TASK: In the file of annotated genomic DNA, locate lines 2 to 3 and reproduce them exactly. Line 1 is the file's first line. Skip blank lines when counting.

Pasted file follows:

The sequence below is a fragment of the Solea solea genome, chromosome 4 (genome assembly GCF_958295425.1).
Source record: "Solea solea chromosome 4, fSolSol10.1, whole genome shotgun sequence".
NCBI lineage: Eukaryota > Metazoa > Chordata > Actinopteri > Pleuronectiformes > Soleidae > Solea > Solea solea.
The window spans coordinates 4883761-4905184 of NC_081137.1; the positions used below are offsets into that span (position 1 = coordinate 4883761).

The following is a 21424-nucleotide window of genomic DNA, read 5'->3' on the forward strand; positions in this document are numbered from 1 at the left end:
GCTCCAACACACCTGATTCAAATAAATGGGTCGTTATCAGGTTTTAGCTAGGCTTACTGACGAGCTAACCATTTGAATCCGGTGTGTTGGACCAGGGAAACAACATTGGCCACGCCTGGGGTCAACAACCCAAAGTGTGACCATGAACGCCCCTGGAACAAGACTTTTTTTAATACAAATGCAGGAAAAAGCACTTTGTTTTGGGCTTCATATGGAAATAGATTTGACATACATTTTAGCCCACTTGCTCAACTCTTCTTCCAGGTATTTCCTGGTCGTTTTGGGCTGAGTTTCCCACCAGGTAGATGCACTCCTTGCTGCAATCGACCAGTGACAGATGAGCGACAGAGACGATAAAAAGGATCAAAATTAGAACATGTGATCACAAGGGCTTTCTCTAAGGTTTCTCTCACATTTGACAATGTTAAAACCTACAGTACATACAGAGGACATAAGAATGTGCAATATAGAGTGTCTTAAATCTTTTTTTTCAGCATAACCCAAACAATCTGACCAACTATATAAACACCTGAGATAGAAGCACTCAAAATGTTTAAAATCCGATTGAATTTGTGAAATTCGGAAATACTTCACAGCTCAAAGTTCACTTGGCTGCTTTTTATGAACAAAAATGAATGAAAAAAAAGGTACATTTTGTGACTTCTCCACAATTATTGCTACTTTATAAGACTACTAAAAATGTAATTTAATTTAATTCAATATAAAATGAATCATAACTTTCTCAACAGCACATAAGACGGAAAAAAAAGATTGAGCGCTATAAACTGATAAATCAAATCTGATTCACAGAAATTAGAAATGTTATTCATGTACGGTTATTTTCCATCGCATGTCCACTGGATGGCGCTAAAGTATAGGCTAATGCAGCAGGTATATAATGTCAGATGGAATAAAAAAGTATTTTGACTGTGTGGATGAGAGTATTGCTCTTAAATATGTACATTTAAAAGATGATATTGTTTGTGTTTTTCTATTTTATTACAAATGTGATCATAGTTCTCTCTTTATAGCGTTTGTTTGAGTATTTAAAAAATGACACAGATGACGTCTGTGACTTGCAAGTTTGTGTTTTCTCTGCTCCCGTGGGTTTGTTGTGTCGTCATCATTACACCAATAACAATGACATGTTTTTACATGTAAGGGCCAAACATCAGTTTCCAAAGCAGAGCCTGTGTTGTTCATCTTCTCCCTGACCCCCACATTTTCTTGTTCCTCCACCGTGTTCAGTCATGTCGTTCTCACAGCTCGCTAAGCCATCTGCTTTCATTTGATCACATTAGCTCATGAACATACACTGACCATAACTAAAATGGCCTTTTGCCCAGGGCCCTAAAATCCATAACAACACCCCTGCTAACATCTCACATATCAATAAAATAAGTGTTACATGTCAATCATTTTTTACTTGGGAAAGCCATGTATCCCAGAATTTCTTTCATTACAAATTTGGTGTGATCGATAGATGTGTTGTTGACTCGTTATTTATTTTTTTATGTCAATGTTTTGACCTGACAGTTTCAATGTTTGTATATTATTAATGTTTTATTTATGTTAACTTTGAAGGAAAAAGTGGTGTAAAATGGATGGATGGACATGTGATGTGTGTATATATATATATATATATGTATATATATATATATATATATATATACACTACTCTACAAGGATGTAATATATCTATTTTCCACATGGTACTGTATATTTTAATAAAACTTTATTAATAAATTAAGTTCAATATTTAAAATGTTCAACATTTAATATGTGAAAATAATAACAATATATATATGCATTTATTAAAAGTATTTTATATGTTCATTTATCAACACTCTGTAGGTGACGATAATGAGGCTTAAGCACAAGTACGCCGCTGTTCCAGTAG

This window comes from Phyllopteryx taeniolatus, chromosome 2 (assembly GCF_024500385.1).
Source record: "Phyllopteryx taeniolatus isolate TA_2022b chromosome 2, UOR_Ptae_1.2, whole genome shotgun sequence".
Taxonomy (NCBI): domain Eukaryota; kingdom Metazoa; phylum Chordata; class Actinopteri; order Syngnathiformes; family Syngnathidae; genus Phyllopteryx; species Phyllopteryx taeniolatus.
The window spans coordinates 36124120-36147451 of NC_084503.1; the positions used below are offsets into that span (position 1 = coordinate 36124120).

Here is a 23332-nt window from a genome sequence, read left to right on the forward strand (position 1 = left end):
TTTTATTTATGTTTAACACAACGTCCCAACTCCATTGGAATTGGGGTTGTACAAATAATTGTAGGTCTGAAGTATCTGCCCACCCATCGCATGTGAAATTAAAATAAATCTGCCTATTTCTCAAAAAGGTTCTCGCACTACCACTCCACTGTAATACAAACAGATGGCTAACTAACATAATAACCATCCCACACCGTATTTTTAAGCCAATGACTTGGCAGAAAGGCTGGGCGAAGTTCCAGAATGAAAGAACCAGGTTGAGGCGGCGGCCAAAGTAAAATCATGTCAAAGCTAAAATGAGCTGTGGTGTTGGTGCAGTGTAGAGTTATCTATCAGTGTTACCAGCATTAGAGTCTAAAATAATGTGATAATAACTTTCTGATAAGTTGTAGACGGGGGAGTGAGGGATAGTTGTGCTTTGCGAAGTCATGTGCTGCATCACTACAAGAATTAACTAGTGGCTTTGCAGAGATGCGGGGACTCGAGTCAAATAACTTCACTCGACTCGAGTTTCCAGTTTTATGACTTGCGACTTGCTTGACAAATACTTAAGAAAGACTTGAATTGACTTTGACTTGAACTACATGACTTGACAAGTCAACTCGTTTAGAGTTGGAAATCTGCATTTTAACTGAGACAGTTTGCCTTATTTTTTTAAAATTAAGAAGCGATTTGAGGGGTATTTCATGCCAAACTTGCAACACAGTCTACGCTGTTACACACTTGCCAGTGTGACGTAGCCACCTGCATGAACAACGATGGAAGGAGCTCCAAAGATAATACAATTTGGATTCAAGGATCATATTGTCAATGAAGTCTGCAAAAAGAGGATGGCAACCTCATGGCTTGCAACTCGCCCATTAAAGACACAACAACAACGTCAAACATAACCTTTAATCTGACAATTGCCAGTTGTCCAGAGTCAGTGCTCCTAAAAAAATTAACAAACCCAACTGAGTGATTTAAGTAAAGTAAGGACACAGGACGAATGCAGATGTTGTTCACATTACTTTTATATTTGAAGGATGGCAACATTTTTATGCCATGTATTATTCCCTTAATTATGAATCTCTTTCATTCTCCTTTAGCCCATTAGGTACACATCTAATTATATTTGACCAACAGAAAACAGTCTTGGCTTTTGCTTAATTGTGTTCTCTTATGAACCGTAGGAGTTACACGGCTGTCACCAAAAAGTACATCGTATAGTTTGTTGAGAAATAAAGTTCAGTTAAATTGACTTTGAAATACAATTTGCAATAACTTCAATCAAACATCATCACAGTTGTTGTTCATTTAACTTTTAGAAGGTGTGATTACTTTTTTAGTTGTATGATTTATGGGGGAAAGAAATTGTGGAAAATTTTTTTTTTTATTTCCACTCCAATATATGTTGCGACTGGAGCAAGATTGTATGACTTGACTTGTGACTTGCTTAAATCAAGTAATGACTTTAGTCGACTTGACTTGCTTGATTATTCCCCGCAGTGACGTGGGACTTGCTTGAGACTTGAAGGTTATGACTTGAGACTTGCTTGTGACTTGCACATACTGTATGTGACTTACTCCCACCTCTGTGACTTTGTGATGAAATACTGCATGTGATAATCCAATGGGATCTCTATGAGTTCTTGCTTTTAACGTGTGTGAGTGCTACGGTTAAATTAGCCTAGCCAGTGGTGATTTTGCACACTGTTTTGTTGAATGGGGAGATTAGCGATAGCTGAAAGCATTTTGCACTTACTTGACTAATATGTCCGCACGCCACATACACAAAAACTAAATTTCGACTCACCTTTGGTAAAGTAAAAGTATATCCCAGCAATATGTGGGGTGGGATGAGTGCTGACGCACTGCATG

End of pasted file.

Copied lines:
Source record: "Solea solea chromosome 4, fSolSol10.1, whole genome shotgun sequence".
NCBI lineage: Eukaryota > Metazoa > Chordata > Actinopteri > Pleuronectiformes > Soleidae > Solea > Solea solea.